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Kershaw deals as Dodgers keep pace

Kershaw's 10 strikeouts help Dodgers keep up with St. Louis in the wild card race.

LOS ANGELES — The Dodgers shut out the Colorado Rockies 8-0 on Friday night at Dodger Stadium with the type of performance that had been heavily advertised if not consistently executed during the club's lukewarm second half.


Clayton Kershaw (13-9) made his first home start since his hip inflammation injury. He sat out 12 days before pitching in a 5-3 win in Cincinnati on Sunday, so when he returned to LA, he had his usual four days between starts. Back on his regular routine, Kershaw turned in one of his finest performances of the season on Friday: an eight-inning gem in which he allowed five hits, walked two, and struck out 10 batters for the 18th time in his career. Of his 113 pitches, 80 were thrown for strikes.


"I got some good work in in between starts," Kershaw said. "Threw a good bullpen, and then got back up there the next day and threw some fastballs. Just being on a regular routine helps, and I felt like I was able to control the ball a lot better tonight than in Cincinnati. It definitely helps."


Though the gutsiness of both starts was similar, the rest of the comparison was like night and day. Eight of his first 15 outs were recorded by strikeout on Friday, while only one Rockies hit went for extra bases – a sharply hit liner by surging rookie Willin Rosario down the left field line.


"It's always the same, how good this guy is. It's why everybody worries about him. It's why there's such a fuss every time something goes on – because you know how good he is," manager Don Mattingly said of his ace lefty. "So I think that's why it kind of tells you what kind of pitcher this guy is – is that when anything's going on, you're like ‘hey, we've got to make sure we take care of this guy.' He's just special."


Regardless of where the Dodgers are come game 162 – they still trail the St. Louis Cardinals by three games for the second wild card with five games to play – Kershaw still expects to take the ball for the regular season finale against San Francisco on Wednesday at Dodger Stadium.


"Yeah, that's my plan. Hopefully it matters," he said after winning his 13th game of the season and his first win since since Aug. 25.


For Mattingly, there are elevated priorities than what exists five days in the future.


"At this point, it's not even a thought. Honestly, we need to win tomorrow. We've got to keep pressure on St. Louis. We've got to force them to win every day. That's what we have to do."


If only the remaining games could be as uncomplicated as Friday's rout.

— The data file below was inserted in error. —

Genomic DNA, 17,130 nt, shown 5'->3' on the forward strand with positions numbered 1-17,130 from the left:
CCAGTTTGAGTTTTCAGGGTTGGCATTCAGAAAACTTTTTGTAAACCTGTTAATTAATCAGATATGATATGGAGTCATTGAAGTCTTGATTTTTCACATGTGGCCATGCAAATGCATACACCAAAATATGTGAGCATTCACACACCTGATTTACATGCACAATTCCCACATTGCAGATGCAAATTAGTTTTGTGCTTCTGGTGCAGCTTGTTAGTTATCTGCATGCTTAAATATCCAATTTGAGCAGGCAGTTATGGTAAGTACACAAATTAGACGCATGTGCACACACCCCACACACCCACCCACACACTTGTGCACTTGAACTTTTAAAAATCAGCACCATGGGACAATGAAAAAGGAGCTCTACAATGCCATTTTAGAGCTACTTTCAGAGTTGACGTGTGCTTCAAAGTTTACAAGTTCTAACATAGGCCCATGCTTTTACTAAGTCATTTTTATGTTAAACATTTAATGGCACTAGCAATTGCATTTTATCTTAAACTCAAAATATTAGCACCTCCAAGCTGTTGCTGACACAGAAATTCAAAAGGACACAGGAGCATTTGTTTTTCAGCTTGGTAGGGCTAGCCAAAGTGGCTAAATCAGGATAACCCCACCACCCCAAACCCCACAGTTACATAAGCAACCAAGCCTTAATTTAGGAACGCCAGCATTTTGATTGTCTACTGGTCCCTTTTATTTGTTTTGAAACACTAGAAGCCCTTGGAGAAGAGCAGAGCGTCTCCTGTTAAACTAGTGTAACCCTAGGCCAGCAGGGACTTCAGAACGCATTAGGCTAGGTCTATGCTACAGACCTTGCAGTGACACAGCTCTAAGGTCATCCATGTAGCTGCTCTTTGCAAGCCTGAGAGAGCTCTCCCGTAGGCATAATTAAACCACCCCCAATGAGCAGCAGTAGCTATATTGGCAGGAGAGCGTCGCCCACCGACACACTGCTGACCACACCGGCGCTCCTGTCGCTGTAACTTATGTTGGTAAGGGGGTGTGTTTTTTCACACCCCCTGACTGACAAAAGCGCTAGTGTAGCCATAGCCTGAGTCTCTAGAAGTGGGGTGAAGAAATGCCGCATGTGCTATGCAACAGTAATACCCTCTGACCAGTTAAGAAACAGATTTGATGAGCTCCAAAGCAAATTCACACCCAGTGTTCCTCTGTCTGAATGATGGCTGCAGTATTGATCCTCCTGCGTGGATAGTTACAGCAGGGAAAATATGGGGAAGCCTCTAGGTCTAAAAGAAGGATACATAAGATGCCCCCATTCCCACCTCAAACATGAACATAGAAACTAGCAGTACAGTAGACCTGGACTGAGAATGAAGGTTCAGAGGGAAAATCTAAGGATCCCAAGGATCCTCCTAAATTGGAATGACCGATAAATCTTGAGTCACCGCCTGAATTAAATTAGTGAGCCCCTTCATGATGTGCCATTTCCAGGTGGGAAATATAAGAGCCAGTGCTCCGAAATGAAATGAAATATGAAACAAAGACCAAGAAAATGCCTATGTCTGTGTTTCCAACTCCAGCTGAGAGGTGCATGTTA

An inconsistent LA offense banged out 12 hits – two of which were by Andre Ethier against left-handed starter Jeff Francis (5-7), and five of which went for extra bases – while A.J. Ellis and Bobby Abreu provided two-out RBIs. Abreu's eighth-inning home run was the first in his career as a pinch hitter and the 21st home run to ever land in the Loge section at Dodger Stadium.


Shane Victorino also homered as part of a two-hit, three-RBI night, and when it was all over, the team had done something it had failed to in the last four homestands: win the opening game.


The Dodgers haven't had a winning homestand since May 18-20 and have been swept at home (twice) more often than they've won post-All-Star Break series at home (once).


They've now won three in a row and four out of five against lower-tier National League clubs that they had previously struggled to beat consistently in the second half. For the third consecutive game, the Dodgers scored eight runs.


"This is what we're capable of," Mattingly said.


It will still be an incredibly tall order for the Dodgers to surge back within striking distance of the Cardinals, who have two games remaining in their series at home against Washington before Cincinnati visits Busch Stadium for three games to close out the regular season. St. Louis' magic number is three.


"If you're going to win a pennant or a championship, usually you're going into the last week, and you're playing meaningful games. Very seldom do you just run away," Mattingly said. "Honestly, it's hard to clinch. It's hard to win games in the end for teams. I know the numbers and all the statistics . . . but I do know the human nature side of it is that it's hard to win games down the stretch, and it's hard to close out when every game you have to win – especially if the team behind you forces you to win your way in. And that's really what we have to do."


It was a sentiment shared by his ace.


"I'm just realistic," Kershaw said. "We're three games back with five to go. We pretty much need to win out. That's basically how it goes. We're playing great baseball right now, and it's cliché – everybody says it – but we've just got to come tomorrow and win. That's what we've got to do. We can't really worry about St. Louis.


"Obviously we're watching. If somebody says that we're not, they're lying. We want to know what they're doing and go take care of business when it's our turn."